Monday, October 6, 2008

Hushabye Mountain

When I was young Christmas was delightful. A period of enchantment and mystic rapture. This was no less real just because I couldn’t conceptualise my luscious intimations.

Who needs words to access certain experiences? We need them only to communicate them, if we need to communicate them; and when we try we deal in shadows, not substance. Knowing this, that our words might sully, we can choose to remain silent in honour of the experience.

You may remember, but it seemed that every year at Christmas in the early seventies Chitty Chitty Bang Bang, starring the magical Dick van Dyke, was shown on TV. Watching it again now, I have become entranced by ‘Hushabye Mountain’ by Robert and Richard Sherman. The transcendent delicacy of emotion disorders my world in very agreeable ways. And I am moved to note that what we find here, despite the emotional richness, is the opposite of sentimentality. While some may baulk at the ‘sweetness’ on display, there is no forced or affected posturing, no mere simulation of feelings indulged in because one thinks one should, as it were, at one step removed from the real thing. Instead, the artistry is not artifice, but skillful mastery of evocation, technique deployed successfully in the generation of authentic response.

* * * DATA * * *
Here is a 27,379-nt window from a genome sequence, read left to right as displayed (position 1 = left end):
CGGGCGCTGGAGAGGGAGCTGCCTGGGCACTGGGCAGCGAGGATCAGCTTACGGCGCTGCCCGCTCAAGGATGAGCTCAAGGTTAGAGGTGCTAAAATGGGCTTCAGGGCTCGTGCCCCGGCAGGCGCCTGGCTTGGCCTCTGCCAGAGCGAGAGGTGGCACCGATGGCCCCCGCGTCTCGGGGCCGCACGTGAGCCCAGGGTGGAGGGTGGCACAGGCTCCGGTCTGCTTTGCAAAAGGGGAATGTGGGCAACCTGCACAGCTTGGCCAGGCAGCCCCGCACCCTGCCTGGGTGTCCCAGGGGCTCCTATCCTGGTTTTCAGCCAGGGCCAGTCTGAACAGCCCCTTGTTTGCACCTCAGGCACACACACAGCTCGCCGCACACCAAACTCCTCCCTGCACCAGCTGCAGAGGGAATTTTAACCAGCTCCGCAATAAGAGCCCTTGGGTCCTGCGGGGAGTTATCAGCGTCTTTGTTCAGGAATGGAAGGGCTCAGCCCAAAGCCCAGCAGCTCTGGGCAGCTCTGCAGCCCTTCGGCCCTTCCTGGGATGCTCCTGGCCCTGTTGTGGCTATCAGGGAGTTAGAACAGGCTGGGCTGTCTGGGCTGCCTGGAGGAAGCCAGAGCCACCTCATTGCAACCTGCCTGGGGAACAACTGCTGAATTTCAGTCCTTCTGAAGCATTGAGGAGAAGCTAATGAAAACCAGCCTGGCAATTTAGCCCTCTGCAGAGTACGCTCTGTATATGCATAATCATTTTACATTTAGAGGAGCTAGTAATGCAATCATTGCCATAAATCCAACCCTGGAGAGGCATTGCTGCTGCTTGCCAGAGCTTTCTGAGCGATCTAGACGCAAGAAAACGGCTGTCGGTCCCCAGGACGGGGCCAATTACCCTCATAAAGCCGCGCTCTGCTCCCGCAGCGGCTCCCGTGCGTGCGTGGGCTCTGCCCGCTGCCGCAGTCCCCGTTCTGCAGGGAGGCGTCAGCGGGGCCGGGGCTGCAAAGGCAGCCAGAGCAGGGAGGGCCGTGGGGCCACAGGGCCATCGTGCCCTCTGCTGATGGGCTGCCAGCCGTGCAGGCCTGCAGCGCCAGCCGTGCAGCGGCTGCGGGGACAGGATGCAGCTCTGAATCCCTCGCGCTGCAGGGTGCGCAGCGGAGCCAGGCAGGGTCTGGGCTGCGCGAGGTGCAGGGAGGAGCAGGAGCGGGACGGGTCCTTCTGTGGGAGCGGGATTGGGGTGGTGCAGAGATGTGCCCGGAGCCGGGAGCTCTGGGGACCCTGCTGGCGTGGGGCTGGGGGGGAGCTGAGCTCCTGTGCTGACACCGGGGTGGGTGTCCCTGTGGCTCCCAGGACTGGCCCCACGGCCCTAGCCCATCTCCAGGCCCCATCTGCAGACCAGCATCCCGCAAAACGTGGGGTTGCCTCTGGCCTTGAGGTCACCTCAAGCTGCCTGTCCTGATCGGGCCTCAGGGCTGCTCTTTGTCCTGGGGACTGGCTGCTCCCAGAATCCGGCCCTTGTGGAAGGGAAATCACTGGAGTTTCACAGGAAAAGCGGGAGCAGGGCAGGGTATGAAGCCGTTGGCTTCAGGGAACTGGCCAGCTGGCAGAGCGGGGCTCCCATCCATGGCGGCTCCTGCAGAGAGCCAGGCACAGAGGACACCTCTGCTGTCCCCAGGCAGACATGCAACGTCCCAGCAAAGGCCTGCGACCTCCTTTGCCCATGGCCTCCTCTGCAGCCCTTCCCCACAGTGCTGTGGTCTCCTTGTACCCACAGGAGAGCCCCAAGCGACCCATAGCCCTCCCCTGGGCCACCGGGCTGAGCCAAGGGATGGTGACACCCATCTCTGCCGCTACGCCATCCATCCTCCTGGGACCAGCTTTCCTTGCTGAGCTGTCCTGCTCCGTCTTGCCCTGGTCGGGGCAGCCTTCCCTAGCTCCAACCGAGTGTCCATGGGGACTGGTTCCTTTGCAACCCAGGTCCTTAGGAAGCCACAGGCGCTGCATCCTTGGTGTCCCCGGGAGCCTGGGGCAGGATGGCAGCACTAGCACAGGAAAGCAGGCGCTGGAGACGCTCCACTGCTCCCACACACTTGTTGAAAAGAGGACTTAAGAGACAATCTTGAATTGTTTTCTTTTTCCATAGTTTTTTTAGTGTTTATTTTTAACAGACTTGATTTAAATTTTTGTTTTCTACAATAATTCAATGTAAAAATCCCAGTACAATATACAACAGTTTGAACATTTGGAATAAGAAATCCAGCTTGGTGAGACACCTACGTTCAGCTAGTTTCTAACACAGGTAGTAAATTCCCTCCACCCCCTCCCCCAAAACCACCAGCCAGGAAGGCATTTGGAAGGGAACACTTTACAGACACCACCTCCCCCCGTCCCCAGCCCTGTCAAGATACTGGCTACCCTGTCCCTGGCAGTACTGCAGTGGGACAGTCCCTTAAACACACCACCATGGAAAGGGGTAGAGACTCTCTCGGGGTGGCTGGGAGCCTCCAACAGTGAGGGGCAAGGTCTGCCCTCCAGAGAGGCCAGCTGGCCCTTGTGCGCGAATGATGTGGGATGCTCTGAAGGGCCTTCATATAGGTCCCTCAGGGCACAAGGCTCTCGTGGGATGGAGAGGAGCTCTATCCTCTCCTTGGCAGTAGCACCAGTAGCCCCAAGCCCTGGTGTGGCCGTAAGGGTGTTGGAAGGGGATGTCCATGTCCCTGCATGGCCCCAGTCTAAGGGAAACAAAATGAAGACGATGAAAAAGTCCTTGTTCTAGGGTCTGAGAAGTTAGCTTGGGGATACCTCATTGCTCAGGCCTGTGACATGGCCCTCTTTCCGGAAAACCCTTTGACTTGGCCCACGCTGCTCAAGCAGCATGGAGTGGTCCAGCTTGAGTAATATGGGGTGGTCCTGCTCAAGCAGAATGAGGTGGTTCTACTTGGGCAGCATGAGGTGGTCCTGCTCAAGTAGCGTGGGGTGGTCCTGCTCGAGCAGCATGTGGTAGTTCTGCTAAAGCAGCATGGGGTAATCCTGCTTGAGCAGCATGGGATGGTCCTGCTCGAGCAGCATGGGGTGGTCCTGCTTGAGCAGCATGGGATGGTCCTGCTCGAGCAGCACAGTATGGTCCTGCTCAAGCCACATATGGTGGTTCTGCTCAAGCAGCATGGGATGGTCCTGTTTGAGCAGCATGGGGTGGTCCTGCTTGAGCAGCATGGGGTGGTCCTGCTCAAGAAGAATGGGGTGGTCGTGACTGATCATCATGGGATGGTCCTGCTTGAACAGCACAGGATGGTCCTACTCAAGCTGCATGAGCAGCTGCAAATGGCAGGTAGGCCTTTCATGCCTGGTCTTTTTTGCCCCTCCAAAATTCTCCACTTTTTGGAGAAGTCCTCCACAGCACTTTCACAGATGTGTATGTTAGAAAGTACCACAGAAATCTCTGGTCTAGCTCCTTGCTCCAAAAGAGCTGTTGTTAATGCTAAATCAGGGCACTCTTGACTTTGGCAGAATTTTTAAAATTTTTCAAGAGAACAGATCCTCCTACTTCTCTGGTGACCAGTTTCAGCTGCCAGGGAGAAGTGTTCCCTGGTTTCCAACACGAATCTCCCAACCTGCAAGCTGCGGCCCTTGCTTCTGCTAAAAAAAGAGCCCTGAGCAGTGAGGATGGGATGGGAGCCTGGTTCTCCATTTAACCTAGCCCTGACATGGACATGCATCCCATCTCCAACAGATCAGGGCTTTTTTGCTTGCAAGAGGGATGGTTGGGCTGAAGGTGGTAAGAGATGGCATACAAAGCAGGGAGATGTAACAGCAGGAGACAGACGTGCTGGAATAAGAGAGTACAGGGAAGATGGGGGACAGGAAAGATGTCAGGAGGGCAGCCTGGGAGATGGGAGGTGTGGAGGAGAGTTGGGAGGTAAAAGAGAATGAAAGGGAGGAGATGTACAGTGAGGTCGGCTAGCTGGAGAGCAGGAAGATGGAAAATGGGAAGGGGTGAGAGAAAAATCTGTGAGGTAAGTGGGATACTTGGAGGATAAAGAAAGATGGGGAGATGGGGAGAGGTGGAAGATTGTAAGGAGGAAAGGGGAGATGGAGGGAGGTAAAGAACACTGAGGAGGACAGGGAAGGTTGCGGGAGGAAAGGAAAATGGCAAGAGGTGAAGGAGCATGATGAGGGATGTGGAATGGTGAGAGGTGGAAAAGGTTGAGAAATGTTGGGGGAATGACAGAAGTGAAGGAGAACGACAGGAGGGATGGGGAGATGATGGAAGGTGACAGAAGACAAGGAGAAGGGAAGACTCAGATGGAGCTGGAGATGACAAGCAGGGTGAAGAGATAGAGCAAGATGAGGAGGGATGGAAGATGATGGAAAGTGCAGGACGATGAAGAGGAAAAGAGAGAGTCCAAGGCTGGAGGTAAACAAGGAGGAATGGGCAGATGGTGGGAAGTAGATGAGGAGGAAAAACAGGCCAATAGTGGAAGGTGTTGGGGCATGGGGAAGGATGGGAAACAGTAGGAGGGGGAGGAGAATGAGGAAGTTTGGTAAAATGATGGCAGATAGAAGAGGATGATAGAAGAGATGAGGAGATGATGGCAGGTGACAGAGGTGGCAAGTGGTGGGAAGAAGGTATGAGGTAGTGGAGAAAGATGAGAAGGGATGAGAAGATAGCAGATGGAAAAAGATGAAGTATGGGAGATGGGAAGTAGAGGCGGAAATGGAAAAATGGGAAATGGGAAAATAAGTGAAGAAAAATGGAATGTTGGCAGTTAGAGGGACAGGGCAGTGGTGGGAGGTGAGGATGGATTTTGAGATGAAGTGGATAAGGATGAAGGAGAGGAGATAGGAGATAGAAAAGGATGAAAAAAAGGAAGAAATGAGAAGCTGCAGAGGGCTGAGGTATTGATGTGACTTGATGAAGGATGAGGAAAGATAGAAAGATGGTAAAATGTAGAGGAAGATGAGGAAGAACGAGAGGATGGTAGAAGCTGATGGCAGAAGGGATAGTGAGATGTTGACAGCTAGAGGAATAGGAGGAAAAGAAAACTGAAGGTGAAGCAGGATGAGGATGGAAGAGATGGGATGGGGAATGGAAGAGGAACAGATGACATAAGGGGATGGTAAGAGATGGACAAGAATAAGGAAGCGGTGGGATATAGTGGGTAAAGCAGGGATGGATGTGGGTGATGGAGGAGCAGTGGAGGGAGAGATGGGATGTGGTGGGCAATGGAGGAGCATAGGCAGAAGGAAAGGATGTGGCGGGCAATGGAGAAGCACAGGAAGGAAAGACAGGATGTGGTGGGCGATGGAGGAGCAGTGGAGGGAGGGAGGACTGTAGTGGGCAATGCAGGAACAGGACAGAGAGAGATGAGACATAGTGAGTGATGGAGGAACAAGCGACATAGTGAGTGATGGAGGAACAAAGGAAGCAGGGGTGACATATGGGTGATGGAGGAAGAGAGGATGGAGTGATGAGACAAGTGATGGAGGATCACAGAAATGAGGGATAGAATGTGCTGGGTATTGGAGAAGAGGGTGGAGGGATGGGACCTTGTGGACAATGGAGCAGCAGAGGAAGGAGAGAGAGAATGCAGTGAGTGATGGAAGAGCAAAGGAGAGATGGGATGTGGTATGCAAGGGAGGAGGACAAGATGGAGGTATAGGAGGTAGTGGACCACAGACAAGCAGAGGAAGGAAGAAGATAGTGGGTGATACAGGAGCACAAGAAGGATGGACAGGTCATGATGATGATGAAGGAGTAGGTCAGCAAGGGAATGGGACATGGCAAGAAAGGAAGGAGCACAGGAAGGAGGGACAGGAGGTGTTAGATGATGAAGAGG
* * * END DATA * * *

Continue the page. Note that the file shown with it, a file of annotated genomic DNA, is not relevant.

Well, in me anyway.

Alas, I can’t find an extract of the actual scene (except in Italian!?), but here Van Dyke sings it, against a series of portraits. While, as with all art, I can neither expect nor ask that you like it, there is a chance that you may, even as much as I; or that you might never even have heard it before.

Take note of the lyrics, as much as the music and the voice. Sometimes, with songs I love I find it sufficient to get carried away by the melody. I can find words superfluous, or even a distraction. But here they add to the experience, being exquisitely chosen.

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